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Response to Review of The Japanese Consumer: an Alternative Economic History of Modern Japan

I must first of all thank Dr Cwiertka for her comments on my book and for her survey of the anthropological and sociological literature on consumption practice in later 20th-century and contemporary Japan, which is very useful. I would though like to respond with two points.

First, the book does not in any way claim to be a monograph based on original research. I’m sorry to say that I don’t think the publisher would have commissioned it, or published it as a relatively accessible paperback, if it had been. Rather, it is an attempt to tell the story of Japanese economic development from the angle of consumption and everyday life. In this, it contrasts with the top-down, supply-side approach of other textbooks in the field of Japanese economic history, and it is in this sense that it might be regarded as ‘alternative’. I hoped the book might thereby relate more to present-day students’ interest in Japan and hence perhaps lure them into thinking about what has traditionally been regarded as a dull and ‘dismal’ field.

However, I don’t seem to have succeeded in this with Dr Cwiertka, and my second point is that she does appear to have missed the words ‘economic history’ in the book’s title. It would be hard to tell from the review that probably two-thirds of the book is concerned with the pre-industrial and early-industrial periods and a further objective in writing it was to provide a means to locate Japan, as a neglected non-Western case, within the rapidly-expanding literature on the ‘birth of the consumer’ and the ‘consumer revolution’ in industrialising societies.(1) Chapter three, for instance, is not about the ‘frugal life’ of the countryside, but rather attempts to assemble evidence, from a range of admittedly secondary materials (though a number of them in Japanese), of the growth of consumer spending within the Tokugawa rural economy. This contrasts with the usual textbook picture of self-subsistent impoverishment and places pre-industrial Japan within the context of the debate over Pomeranz’s Great Divergence.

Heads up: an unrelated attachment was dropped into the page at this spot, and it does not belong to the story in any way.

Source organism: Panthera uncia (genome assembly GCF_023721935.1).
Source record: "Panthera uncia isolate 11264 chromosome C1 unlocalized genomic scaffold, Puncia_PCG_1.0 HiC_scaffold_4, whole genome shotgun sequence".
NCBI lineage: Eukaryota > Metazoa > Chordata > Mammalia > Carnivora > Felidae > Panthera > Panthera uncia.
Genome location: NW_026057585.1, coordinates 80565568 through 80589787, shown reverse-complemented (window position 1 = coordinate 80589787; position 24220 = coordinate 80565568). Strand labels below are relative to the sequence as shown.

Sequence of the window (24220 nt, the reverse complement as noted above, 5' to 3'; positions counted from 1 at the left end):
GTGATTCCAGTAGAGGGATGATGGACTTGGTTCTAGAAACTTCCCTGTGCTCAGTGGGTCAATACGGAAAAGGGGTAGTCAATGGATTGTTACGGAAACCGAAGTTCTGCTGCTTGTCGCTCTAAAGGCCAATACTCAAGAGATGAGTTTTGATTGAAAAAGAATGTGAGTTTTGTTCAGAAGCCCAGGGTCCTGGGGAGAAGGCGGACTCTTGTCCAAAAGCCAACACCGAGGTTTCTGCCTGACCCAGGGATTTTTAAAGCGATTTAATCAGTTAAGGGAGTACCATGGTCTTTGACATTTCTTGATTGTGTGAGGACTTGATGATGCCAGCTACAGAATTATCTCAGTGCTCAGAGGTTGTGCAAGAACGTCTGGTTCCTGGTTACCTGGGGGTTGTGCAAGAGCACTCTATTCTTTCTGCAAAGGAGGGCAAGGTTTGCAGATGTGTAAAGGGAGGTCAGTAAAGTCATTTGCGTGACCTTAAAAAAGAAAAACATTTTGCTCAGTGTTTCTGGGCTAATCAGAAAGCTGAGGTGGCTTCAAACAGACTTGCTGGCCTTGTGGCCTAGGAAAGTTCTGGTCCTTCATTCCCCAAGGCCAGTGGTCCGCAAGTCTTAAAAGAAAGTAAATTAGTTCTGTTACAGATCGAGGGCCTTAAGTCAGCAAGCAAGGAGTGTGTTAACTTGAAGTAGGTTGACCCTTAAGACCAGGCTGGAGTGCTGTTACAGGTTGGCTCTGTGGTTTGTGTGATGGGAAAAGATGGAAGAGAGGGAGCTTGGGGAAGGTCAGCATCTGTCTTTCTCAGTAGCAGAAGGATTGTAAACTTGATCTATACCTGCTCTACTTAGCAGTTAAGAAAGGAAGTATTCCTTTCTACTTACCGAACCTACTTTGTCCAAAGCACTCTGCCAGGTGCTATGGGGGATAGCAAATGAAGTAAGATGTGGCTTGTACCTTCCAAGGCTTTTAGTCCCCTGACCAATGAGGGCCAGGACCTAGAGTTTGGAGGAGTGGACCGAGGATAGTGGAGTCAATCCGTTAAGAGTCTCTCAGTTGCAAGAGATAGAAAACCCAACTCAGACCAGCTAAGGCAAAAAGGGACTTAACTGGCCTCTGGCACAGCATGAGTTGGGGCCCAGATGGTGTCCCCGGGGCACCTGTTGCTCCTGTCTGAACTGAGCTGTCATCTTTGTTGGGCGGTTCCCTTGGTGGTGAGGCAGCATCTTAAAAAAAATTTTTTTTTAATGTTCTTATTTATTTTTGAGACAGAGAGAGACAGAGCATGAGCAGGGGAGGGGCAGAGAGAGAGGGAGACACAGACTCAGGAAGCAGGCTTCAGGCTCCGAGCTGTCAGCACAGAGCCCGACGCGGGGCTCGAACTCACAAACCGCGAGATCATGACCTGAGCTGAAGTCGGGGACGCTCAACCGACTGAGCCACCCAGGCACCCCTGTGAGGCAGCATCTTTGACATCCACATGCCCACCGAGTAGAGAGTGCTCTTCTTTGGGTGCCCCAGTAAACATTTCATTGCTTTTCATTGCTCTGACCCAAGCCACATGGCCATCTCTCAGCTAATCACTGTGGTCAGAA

A good many of the works mentioned by Dr Cwiertka are cited in the later chapters of the book and I hope that my work might also serve to demonstrate to economic historians the uses to which they can put such literature.(2) However, the concerns of anthropologists and sociologists are different from those of economic historians and tend, even where they are historically oriented, to focus on the issues arising from ‘modernisation’ and contemporary culture. Hence, for example, they deal with the department store, rather than the other forms of retailing, also covered in the book, that pre-date it and remain important in Japan to this day; they are concerned with fashion in the Western-style clothing that has predominated in post-Second World War Japan, not with the rapidly expanding demand for fashionable kimono textiles and accessories (described and illustrated in the book) that played such a significant role in stimulating the growth of the textile industry from the late Tokugawa period onwards. Economic historians are interested in tracing, quantitatively as well as qualitatively (the book does have some tables!), the processes involved in long-term economic change. If students can enjoy acquiring from my book a sense of the historical pattern of economic development in Japan, and of the wider cultural and social forces that helped to fashion it, through the lens of consumption and everyday life, then I will have done all I set out to do.


  1. Elsewhere, I have written on this for a more specialised readership.  See  ‘Consuming rice: food, “traditional” products and the history of consumption in Japan’, Japan Forum, 19, 2 (2007), 147–68 and  ‘Inconspicuous consumption: sake, beer and the birth of the consumer in Japan’, Journal of Asian Studies, 68, 1 (2009), 135–64.Back to (1)
  2. In the introduction, I in fact berate economic historians for ignoring what contemporary scholars in Dr Cwiertka’s field are discovering about consumption in Japan. These and other kinds of source, such as novels and diaries (both also used in the book), not conventionally part of the economic historian’s armoury are now commonly used in work on the consumption history of Europe.Back to (2)